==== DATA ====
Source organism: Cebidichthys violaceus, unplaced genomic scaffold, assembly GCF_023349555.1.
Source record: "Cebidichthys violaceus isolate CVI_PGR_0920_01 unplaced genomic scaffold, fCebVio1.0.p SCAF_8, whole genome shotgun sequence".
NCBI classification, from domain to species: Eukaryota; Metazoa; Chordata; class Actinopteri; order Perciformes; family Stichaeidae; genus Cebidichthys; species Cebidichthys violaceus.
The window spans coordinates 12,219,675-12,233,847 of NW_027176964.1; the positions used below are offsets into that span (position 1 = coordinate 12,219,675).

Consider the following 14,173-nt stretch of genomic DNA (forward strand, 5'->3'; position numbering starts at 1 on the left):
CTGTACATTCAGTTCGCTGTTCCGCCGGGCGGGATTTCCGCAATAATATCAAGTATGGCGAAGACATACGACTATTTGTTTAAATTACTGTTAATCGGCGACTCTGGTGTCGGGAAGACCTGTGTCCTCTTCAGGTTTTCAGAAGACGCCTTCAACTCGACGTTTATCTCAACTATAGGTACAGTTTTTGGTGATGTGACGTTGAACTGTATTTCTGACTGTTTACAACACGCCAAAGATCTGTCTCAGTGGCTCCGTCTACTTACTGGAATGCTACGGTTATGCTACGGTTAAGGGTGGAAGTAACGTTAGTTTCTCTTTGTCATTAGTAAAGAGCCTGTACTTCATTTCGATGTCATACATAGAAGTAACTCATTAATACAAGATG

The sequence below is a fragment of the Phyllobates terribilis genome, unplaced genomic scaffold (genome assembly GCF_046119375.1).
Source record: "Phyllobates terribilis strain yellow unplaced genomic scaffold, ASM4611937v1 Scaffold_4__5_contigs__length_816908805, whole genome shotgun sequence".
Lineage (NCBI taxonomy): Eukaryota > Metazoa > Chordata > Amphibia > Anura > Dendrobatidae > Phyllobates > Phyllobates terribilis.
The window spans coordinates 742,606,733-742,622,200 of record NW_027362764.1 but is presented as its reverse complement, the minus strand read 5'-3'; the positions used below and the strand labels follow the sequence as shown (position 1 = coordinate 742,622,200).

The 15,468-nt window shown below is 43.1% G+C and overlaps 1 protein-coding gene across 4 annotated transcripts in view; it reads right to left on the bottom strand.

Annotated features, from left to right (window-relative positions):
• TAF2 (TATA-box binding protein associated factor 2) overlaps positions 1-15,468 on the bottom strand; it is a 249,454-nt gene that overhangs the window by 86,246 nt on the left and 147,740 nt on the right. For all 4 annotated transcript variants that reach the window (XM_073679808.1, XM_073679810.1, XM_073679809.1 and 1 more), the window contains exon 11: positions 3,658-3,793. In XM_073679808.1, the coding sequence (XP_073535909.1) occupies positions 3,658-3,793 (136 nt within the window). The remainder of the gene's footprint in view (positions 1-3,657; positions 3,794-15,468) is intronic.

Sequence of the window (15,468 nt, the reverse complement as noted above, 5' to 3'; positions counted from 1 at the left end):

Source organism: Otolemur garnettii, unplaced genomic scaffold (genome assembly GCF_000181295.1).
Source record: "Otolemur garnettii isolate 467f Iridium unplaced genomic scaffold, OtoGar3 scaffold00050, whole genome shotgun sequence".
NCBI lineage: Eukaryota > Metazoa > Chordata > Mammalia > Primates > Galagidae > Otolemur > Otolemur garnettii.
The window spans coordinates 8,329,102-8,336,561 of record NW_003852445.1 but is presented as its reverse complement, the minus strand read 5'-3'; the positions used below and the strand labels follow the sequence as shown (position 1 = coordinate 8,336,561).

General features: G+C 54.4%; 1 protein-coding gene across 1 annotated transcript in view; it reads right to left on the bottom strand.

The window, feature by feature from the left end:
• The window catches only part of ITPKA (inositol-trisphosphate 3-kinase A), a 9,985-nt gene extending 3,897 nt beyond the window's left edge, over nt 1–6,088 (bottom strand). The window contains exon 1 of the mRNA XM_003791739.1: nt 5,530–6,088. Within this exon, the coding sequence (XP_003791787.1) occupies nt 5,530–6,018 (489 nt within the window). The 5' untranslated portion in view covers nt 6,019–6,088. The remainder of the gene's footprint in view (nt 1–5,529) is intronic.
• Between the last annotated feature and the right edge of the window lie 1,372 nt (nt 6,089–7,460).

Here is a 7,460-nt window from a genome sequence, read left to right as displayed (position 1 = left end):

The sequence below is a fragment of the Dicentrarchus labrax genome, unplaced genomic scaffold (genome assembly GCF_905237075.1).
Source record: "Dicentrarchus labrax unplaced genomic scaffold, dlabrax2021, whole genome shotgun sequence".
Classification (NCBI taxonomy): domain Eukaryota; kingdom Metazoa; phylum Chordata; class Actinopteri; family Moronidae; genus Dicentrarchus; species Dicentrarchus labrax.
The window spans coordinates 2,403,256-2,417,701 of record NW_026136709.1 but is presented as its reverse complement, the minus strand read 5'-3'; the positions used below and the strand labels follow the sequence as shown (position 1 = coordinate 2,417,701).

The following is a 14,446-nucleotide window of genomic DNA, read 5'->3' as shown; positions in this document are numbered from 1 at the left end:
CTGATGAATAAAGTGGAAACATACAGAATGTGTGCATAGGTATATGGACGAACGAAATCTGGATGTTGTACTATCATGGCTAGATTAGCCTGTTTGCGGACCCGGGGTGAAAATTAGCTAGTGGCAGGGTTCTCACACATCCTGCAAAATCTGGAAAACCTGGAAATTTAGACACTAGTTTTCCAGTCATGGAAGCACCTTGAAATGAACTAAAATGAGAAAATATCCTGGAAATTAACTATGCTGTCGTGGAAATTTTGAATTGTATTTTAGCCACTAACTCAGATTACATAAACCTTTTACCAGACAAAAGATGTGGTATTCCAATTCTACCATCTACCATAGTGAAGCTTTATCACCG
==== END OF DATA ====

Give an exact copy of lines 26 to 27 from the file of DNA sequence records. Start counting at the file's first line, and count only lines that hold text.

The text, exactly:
Classification (NCBI taxonomy): domain Eukaryota; kingdom Metazoa; phylum Chordata; class Actinopteri; family Moronidae; genus Dicentrarchus; species Dicentrarchus labrax.
The window spans coordinates 2,403,256-2,417,701 of record NW_026136709.1 but is presented as its reverse complement, the minus strand read 5'-3'; the positions used below and the strand labels follow the sequence as shown (position 1 = coordinate 2,417,701).